Here is Bamyan, Hazaristan. The Hazara still face systematic crimes such as discrimination by the Pashtunist government and genocide by terrorist groups including Pashtun Taliban, Kuchi and Daesh. In March 2001, Pashtun Taliban destroyed the ancient Buddha sculptures of Bamyan which were principal symbols of Hazara history and culture, and one of the most popular masterpieces of the oral and intangible heritage of humanity. However, the Hazara try their best to preserve their colorful (...)
Absence of the term “Refugee” in Indian Law
Monday 9 October 2017, by
India is home to one of the largest refugee papulation in the world, according to the UNHCR India, there are close to 2 lakh refugees and asylum seekers residing in India of whom 31,000 of them are registered with UNHCR. People fleeing war and conflict in Afghanistan, Burma, Sri Lanka, Somalia, Palestine, Tibet, Syria and other neighboring and non-neighboring countries made their ways to India in order to survive and protect their lives and dignity. Steady flows of involuntary migrants and forced displaced people to India demonstrate its status as a preferred refugee haven. Despite hosting this large number of refugees and asylum seekers, however, India does not have a single domestic law governing refugee issues. Moreover Indian government neither singed the UN 1951 Convention related to refugee status nor its 1967 protocol. The convention is the cornerstone international instrument offering rights and protection to refugees and defines a refugee as a person who “owing a well-founded fear of being persecuted for reasons of race, religion, nationality, membership of a particular social group or political opinion, is outside of his/her country of nationality and is unable or unwilling to avail him/herself of the protection of that country. With this in mind, a refugee in India runs a risk of denying protection and assistance by the government, lack of legislation dealing with refugees and asylum seekers easily put them on illegal migrant category and increase their vulnerability, Indian law does not offer any special language and provision for refugees, despite large number of them seeking India’s protection. Under Indian law the term “foreigner” is the only reference to aliens of any kind, this places refugees, migrants and tourist in the same category.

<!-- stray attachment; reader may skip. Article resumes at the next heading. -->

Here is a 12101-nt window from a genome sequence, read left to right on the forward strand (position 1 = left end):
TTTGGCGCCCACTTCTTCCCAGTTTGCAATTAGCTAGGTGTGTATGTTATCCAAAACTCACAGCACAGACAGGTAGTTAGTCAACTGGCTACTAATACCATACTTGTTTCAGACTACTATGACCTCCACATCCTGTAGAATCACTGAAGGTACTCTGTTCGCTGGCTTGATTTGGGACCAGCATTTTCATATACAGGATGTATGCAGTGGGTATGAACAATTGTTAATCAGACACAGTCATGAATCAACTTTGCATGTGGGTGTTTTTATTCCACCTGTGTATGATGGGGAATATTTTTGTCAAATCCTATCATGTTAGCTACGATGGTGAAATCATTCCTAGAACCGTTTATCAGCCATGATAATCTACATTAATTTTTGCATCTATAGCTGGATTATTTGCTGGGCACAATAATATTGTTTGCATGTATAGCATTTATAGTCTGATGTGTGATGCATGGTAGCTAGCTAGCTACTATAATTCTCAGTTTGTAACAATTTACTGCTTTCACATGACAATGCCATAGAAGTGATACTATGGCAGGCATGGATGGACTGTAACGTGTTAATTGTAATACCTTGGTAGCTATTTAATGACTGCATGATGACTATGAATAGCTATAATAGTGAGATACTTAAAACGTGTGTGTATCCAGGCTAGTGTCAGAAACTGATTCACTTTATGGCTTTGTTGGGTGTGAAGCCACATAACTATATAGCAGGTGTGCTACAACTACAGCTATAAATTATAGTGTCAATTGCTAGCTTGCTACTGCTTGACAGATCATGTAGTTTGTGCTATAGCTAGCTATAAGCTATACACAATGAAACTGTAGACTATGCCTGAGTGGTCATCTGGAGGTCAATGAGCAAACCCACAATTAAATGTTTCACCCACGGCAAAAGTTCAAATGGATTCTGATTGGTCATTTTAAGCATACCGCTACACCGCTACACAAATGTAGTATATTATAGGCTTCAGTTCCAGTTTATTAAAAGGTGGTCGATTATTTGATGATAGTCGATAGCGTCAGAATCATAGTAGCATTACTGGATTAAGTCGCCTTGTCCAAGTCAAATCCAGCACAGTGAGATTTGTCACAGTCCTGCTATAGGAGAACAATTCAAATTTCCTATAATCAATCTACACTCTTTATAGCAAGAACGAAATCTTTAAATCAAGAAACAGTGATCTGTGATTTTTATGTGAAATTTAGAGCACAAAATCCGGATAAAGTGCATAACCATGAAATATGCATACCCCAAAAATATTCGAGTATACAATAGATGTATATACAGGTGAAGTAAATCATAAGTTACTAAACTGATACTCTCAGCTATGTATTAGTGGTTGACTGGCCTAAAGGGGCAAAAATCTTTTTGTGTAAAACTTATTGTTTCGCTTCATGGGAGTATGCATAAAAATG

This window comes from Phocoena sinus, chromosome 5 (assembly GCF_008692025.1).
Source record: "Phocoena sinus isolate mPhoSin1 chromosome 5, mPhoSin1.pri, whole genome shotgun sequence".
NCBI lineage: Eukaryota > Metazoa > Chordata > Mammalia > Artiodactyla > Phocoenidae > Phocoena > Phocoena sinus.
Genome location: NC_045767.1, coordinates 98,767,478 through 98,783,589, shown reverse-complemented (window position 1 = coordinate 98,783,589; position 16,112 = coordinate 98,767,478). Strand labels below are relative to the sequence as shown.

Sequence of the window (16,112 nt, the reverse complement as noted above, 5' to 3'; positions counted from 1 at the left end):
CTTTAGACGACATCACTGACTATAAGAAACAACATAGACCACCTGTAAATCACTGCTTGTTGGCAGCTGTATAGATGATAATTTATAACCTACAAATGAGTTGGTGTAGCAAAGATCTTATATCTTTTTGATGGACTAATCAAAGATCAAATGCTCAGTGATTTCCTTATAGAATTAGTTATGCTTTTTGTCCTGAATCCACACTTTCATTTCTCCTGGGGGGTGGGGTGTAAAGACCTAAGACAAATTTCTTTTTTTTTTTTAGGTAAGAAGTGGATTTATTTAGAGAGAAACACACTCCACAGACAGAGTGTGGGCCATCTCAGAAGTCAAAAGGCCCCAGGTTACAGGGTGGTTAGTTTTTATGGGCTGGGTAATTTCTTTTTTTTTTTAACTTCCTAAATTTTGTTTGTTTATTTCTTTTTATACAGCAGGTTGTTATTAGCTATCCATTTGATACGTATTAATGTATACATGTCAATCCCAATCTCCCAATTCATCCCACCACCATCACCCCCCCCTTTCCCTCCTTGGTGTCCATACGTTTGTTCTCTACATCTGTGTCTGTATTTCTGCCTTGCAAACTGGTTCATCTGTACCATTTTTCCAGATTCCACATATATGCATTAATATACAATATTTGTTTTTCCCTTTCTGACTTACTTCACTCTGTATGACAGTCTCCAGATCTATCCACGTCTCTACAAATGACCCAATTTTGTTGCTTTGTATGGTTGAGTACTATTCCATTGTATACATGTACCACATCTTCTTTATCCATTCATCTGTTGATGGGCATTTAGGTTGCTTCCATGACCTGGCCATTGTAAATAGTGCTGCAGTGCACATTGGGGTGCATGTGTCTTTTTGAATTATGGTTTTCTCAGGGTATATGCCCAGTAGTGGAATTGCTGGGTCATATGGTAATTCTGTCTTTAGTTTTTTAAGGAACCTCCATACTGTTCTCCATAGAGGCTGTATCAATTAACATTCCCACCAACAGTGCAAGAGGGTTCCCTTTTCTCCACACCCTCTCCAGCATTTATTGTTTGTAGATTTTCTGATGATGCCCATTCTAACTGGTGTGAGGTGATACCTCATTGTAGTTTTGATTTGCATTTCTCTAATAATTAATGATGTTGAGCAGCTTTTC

When a United Nation member state signs and ratifies the Refugee convention or its 1967 protocol relating to refugee status, it undertakes to apply rights and freedoms granted to refugees in the refugee convention, those standards are property rights, right to welfare, education, employment, housing, access to court, freedom of movement, identity papers and travel documents, non-refoulement and naturalization of refugees. India has not yet agreed to sign the Convention probably because of legal responsibility for the vast number of people seeking shelter. Although Indian government claims that its policies conform to international standards, no Indian law directly refers to refugees. The Registration of foreigner Act of 1939, the Foreigner Act of 1946 and the Foreigner Order of 1948 are primary legal documents that control the treatment of all foreigners including refugees in India. Both the Act and the Order affirmatively give the Indian government the power to restrict movement inside India, to limit employment opportunities as well as to deport refugees. The refugee convention bars all these actions.